11-year-old sucked into storm drain rescued after poking fingers out of manhole

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An 11-year-old Wisconsin boy who was sucked into a flooded storm drain was rescued after Deputy Fire Chief Wesley Pompa saw the trapped boy poking his fingers through a manhole cover. (WBAY-TV)

An 11-year-old boy who was sucked into a flooded storm drain was rescued after a firefighter saw the trapped boy poking his fingers through a manhole cover.

The Calumet County Sheriff's Office said the boy was playing with friends in a flooded drainage ditch after the rains passed around 6 p.m. Tuesday in Harrison, Wisconsin. A 911 caller said the boy had "put on his goggles to go underwater to see what was there" and never resurfaced.

"When our officers arrived, there were at least three feet of water across the roadway that they had to wade through to get to this area and it was still raining very very hard at that time," Calumet County Sheriff's Office Lt. Mark Wiegert said.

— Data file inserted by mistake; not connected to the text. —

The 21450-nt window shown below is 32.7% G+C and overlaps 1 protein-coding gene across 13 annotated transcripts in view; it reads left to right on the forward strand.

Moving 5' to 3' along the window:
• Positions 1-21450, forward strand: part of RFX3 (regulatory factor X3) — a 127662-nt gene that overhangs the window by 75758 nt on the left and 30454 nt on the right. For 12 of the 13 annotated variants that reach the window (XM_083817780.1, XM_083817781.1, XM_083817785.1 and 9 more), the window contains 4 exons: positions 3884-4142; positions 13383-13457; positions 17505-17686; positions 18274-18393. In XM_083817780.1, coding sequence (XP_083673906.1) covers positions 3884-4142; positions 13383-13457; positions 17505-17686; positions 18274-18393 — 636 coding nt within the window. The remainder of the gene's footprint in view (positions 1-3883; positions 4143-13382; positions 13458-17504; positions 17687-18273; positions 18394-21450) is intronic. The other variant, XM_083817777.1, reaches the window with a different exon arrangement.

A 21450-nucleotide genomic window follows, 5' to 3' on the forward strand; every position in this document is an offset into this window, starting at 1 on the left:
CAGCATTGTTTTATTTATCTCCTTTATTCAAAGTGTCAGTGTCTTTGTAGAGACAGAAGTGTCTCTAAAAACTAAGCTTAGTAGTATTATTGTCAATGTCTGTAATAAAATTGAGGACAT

Deputy Fire Chief Wesley Pompa and village road superintendent Bob Kesler were standing on top of a manhole cover about 30 feet away from the ditch when Pompa first saw the boy's fingers pop through an opening in the cover. The boy had apparently found an air pocket just beneath the manhole cover and was hanging onto a ladder leading up to the manhole.

The firefighters wrenched the cover open and lifted the boy to safety. The boy was taken to the hospital, and authorities said he was alert and conscious after his ordeal.

"This scenario could have played out a million different ways, but this one way turned out great," Pompa told WBAY-TV.

Pompa later wrote in a Facebook post that the most rewarding part of the experience was getting to meet the boy and his parents after he was rescued.

"I have gotten a lot of attention today but it was a team effort and we were in the right place at the right time...I didn't do anything different that everyone else would have done," he said.

The Associated Press contributed to this report.
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severe weatheru.s. & worldfloodingchild rescuedflash floodingWisconsin